Baggage

i wake up one sunday morning,
half-open blinds streaming
white winter sunlight. you
spread a tea-stained crossword
across my lap, and wonder
if i know a ten letter word for
nostalgia.

when june arrives, it feels like
i’m looking at your face
through a rain-soaked
window, but i can still hear:
the sound of your smile,
the crunch of your morning frosties,
how you’d tune the radio to a
channel that does not exist because
you enjoy the sound of
static.

so in a tiny airport, headed
nowhere, when i’m flipping through
a book and i chuckle at the phrase,
“avocado colored refrigerator”
i know you would understand why
i bought the book in an
instant.

my summertime movies have
a side of pastries, but
your hair smelled strangely like
icing sugar and now, all
my future powdered donuts are
tainted.

and when i’m writing on the
back of my bill in a noiseless cafe
out by the river, i dip my fingers in
white sunlight and wonder if
the answer to nostalgia could be
heartbreak.

so if i see you in the middle of a
crowded grocery aisle, bagel in
one hand and chilled yogurt
in your cart, i will tell you:
my head is a messy place to be in,
so why don’t you pack your
bags and move
away?

The Wall

We were early, not fashionably so. I had my ragged notebook in hand, my sweater the color of spring sunshine. When we walked in, our footsteps curious, the slate grey floor echoed our nerves.

I found a seat in the front and instantly made eye contact with the large, hand-painted wall at the far end. It was acrylic on brick, pastel on muddy brown, stories in every crack.

I heard a switch click on, flooding the room with lights that matched my sweater, breathing life into art that smelled like a wallflower. I saw five people, huddled around a table like it was their own little secret.

Jimmy played his guitar in a corner, for friends who liked his music better than him. I saw a violin on the next guy’s shoulder, he had struggle on his face and a rip on his faded white jeans.

The man in the center – I called him Karl – had his cards fanned out in the way that experts do, and a drink on the coffee table. He gambled the night away with his two other friends, mischief hidden in his dark brown eyes.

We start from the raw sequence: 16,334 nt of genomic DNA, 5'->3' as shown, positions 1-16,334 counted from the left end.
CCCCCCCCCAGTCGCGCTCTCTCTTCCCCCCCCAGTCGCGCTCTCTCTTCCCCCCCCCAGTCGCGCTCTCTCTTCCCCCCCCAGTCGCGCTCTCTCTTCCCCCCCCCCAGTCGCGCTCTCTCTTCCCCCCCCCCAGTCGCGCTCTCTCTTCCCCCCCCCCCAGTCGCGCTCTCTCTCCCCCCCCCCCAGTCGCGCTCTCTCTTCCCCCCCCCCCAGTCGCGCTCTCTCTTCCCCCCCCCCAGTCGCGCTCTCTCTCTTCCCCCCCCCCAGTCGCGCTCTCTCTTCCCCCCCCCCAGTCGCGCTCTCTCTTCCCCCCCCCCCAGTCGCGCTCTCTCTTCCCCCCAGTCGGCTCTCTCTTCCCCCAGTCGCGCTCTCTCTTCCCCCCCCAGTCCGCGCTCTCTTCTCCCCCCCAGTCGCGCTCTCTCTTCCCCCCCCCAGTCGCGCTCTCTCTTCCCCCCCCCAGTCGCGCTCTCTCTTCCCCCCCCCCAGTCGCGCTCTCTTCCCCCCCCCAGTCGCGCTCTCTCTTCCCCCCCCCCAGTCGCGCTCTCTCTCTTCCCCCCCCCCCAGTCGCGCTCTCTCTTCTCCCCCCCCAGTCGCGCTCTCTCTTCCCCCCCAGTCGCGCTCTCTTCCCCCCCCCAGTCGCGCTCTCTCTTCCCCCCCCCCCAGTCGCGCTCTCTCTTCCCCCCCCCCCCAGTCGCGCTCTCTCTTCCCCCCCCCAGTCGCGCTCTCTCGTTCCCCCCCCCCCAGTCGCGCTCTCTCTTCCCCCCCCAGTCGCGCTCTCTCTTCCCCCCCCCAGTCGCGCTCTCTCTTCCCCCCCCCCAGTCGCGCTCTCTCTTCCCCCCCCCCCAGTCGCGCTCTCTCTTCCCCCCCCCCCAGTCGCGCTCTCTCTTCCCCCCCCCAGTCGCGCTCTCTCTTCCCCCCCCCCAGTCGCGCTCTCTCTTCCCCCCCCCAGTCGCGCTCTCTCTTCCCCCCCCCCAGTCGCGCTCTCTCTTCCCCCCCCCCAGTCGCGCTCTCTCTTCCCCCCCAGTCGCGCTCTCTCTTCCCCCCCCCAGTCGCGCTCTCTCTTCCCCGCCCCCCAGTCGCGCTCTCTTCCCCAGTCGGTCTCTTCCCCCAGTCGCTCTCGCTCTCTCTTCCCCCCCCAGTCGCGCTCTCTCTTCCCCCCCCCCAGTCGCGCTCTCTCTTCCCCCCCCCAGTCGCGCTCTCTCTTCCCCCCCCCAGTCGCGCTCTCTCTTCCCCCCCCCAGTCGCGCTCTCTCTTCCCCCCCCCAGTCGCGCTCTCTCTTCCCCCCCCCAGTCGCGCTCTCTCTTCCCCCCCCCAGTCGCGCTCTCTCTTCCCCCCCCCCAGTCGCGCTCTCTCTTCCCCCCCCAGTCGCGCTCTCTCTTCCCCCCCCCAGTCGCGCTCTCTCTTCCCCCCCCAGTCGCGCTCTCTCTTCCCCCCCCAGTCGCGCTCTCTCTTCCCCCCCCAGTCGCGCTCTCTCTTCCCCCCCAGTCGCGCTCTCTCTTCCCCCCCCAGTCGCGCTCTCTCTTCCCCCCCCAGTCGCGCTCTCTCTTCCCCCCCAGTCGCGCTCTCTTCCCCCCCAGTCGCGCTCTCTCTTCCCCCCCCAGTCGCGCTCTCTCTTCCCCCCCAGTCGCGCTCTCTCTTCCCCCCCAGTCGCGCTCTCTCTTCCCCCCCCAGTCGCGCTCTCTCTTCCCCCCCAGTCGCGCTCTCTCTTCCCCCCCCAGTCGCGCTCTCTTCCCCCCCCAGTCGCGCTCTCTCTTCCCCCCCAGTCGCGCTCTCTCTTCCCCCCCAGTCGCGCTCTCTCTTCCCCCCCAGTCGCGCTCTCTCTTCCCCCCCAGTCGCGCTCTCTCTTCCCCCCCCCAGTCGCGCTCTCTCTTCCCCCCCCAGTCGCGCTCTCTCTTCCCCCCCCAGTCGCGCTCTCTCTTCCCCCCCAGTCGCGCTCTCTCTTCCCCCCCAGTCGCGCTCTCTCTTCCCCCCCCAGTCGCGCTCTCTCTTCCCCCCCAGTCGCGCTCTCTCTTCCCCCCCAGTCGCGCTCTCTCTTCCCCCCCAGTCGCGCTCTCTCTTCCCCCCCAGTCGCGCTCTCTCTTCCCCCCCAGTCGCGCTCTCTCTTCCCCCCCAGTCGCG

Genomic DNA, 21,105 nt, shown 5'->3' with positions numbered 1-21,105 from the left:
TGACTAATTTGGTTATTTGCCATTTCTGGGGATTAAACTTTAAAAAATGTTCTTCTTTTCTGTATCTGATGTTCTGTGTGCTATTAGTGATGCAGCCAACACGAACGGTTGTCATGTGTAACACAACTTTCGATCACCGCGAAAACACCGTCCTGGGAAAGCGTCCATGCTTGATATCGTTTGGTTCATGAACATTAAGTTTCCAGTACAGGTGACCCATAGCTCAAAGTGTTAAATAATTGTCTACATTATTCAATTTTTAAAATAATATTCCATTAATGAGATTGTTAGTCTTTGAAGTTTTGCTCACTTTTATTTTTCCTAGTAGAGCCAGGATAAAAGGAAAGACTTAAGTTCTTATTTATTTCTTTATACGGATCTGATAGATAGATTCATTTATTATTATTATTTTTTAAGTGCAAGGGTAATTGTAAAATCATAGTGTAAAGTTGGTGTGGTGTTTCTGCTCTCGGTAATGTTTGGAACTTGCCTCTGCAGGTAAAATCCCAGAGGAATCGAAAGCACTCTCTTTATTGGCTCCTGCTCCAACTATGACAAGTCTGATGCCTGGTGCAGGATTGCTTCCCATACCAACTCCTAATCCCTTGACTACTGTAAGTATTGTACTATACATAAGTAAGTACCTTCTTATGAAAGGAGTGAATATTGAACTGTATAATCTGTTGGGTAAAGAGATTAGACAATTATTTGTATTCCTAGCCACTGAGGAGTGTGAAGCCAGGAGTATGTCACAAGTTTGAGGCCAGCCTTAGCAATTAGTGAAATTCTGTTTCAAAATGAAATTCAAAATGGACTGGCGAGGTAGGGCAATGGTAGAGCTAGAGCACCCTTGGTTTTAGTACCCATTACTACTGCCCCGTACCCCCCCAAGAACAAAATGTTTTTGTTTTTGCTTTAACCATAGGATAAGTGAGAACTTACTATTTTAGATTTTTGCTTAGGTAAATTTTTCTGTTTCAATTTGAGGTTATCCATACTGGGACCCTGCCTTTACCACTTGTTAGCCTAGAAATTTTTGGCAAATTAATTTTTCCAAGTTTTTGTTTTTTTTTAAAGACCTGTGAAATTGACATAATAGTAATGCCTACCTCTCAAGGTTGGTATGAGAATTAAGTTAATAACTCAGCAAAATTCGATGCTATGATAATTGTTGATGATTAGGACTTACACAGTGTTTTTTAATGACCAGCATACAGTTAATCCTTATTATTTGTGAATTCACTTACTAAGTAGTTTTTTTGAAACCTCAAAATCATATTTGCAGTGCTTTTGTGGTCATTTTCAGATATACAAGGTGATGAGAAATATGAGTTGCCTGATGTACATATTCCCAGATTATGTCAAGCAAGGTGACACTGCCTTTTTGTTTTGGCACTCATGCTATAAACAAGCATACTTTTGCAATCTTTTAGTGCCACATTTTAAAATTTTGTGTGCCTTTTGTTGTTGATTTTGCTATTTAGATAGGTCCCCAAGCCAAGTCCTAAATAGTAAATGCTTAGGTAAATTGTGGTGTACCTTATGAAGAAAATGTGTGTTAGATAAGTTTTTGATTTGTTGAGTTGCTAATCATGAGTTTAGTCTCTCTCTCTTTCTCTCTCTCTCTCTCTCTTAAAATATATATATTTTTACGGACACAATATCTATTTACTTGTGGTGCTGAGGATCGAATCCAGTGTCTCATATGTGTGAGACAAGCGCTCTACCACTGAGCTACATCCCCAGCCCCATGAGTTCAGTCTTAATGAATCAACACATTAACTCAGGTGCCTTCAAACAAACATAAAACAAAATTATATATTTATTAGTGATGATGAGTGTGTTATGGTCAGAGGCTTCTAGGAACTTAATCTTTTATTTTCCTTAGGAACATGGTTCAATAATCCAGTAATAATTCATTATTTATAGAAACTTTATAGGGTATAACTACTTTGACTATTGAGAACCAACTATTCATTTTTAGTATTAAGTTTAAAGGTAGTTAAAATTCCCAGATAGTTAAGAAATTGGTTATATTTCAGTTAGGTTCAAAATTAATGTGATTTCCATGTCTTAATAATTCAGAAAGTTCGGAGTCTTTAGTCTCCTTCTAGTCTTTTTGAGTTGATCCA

But when I was drawn into things that were more poetic than Jimmy’s guitar or Karl’s poker face and saw heads down, hair streaked with the glow of active smartphones, words tumbling into poetry with every breath, I felt Jimmy play along, Karl set his cards down and the violin? The violin was finally in tune with our shaky words.

After Hours

I sit across from you, cross-legged, uncomfortable.
This sofa isn’t made for singular conversations that make it
through the night.
I fumble around for the remote,
there isn’t one.
So the raucous blaring of a
music video continues.
There is cheap wine, white:
I like the bitter aftertaste.
And there is music, the kind that
doesn’t stick with you,
but reminds you of an old song
you might have heard in a jazz bar
that can only be described as blue.
I laugh at our mistakes as high strung teenagers, indie posters taped over
fragile bravado, secrets stashed
below the bathroom window.
You steal a look at the book on
my night stand, I tell you it is about
shoveling snow.
We talk in metaphors, so I fetch you
a cup of liquid nostalgia and we
flirt with disgruntled singers and old
photographs that still smell
like the ocean.
The light shifts across your face,
no need for a clock. I play
with the idea of crossovers and
classic margaritas, crowned with
indecision and loud, seaside laughter.
You call me cheesy and throw my
mixtape out the window. We find
the tangled strings that lead us
to each other, and idly wonder what
would happen if we undid them.
I am struck by the feeling that I should
write about this for people don’t stay,
but poems do. I laugh at your joke
about ferries, but the whole time
I am wondering how long before
you leave, too.

Subtitles

The air sang of yesterday’s rain and clouds bursting with thought.

I sat cross-legged on a wooden bench, absorbed in bits of conversation and quiet laughter.

I watched him spin his spaghetti into little knots on his fork, and wondered if I understood true love.

Our shared glass of lemonade had left it’s stamp on our table and the ice was dwindling in the summer heat.

His socks peeked above the hem of his faded canvas shoes; they were canary yellow with chocolate sprinkles.

I smiled because they reflected his soul.

Our conversation was scattered bits of memory and attachment, it spun around in the air till it formed our very own cloud of thought, full to bursting and floating above our heads.

I found connections so rarely, without physical contact.

And as unromantic as our Sunday lunch was supposed to be, the concept was a rather romantic notion.

I felt it under my skin, creeping to the recesses of my heart and pulling out secrets I hadn’t yet told myself.

The walls of privacy crumbled slowly, but crumble they did. And I did not try to build them back up this time.

With shaky smiles and nervous eye contact, I found that true love or not, with him, my actions did not need subtitles.